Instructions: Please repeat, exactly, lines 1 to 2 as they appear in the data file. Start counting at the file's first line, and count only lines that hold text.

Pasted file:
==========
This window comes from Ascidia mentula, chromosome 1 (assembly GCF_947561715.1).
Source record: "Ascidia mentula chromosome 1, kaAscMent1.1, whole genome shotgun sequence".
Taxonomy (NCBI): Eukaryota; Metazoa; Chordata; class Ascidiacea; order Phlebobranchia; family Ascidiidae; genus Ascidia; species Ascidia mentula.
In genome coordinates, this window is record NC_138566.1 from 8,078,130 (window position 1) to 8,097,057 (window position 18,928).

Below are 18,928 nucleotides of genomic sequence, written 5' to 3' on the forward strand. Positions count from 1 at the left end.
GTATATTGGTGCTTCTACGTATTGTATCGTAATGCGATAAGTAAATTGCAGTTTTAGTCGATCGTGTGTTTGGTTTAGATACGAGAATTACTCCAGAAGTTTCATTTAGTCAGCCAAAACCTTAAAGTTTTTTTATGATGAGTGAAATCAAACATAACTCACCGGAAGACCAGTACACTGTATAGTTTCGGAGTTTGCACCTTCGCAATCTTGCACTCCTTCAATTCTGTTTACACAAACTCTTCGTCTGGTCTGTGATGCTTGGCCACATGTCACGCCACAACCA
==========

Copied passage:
This window comes from Ascidia mentula, chromosome 1 (assembly GCF_947561715.1).
Source record: "Ascidia mentula chromosome 1, kaAscMent1.1, whole genome shotgun sequence".